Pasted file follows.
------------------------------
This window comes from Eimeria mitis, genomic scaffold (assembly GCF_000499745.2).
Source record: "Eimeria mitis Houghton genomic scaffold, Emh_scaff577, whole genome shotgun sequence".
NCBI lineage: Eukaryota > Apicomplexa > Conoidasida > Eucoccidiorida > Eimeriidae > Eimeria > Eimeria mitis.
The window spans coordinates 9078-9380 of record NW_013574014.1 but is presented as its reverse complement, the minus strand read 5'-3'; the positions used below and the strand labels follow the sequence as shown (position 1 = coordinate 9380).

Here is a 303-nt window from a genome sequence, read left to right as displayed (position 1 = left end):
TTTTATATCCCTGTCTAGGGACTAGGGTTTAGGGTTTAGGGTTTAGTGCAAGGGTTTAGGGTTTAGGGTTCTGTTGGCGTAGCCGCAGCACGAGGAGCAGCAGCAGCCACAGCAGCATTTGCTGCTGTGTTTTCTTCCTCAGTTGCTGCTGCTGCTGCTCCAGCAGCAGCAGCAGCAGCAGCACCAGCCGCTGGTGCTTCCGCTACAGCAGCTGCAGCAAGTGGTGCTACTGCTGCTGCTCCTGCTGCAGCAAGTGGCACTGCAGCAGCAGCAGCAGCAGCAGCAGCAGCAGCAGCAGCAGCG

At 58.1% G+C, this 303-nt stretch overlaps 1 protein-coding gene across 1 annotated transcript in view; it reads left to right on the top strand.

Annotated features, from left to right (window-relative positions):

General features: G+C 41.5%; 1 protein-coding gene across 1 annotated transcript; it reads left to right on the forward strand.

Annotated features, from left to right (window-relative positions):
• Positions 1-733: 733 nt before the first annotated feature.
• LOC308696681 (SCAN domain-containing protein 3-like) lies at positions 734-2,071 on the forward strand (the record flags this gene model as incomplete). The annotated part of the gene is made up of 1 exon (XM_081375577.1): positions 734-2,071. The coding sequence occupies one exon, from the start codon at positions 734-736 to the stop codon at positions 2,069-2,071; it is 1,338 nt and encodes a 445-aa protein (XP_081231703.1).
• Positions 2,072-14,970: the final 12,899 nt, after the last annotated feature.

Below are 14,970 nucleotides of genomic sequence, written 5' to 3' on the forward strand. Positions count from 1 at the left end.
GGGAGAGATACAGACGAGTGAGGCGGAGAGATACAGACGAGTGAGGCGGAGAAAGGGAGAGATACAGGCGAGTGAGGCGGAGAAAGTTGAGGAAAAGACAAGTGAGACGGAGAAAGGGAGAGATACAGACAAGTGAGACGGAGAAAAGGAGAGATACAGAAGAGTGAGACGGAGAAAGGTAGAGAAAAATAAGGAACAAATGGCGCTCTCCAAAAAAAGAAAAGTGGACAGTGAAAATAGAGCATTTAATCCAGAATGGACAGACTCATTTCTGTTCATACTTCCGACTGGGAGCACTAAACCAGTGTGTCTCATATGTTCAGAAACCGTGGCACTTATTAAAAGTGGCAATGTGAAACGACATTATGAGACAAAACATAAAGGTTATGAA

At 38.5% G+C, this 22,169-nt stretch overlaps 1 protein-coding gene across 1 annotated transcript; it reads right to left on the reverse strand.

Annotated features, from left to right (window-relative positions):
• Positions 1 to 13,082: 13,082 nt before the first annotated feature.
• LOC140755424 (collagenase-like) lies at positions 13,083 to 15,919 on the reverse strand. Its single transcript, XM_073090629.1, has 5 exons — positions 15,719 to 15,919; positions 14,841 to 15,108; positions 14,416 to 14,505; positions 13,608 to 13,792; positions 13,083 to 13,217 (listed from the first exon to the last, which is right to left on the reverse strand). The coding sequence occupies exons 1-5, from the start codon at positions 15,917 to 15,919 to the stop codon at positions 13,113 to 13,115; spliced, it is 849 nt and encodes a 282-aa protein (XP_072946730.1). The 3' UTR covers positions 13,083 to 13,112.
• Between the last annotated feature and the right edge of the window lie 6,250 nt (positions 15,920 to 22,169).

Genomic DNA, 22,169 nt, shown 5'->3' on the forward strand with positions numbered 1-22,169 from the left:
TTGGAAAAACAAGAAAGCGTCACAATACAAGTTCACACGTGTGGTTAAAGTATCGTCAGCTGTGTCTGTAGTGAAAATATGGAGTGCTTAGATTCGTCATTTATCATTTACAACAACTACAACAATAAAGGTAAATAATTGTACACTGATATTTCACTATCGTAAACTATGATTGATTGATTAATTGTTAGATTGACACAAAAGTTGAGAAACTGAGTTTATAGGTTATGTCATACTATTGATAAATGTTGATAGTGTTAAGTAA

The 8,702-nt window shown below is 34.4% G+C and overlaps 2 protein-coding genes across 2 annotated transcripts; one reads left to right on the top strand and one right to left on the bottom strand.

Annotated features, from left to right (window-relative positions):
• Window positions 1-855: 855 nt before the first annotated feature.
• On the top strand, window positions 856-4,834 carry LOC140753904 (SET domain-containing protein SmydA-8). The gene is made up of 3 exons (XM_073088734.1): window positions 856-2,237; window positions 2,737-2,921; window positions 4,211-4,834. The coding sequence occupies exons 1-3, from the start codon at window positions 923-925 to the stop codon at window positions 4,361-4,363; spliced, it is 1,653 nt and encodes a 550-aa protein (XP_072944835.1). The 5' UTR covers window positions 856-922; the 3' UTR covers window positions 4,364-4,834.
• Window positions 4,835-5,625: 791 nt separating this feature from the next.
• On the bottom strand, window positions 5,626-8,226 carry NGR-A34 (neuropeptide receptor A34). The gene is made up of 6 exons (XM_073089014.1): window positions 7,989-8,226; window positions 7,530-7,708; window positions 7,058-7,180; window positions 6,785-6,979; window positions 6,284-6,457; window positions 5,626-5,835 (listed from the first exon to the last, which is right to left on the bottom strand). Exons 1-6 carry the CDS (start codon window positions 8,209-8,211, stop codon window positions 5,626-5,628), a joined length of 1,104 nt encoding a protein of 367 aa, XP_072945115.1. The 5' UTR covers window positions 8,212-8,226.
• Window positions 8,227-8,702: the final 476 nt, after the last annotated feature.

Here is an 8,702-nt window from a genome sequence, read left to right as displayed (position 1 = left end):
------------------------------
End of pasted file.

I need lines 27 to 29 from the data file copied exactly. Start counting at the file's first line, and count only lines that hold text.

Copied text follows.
• Window positions 4,835-5,625: 791 nt separating this feature from the next.
• On the bottom strand, window positions 5,626-8,226 carry NGR-A34 (neuropeptide receptor A34). The gene is made up of 6 exons (XM_073089014.1): window positions 7,989-8,226; window positions 7,530-7,708; window positions 7,058-7,180; window positions 6,785-6,979; window positions 6,284-6,457; window positions 5,626-5,835 (listed from the first exon to the last, which is right to left on the bottom strand). Exons 1-6 carry the CDS (start codon window positions 8,209-8,211, stop codon window positions 5,626-5,628), a joined length of 1,104 nt encoding a protein of 367 aa, XP_072945115.1. The 5' UTR covers window positions 8,212-8,226.
• Window positions 8,227-8,702: the final 476 nt, after the last annotated feature.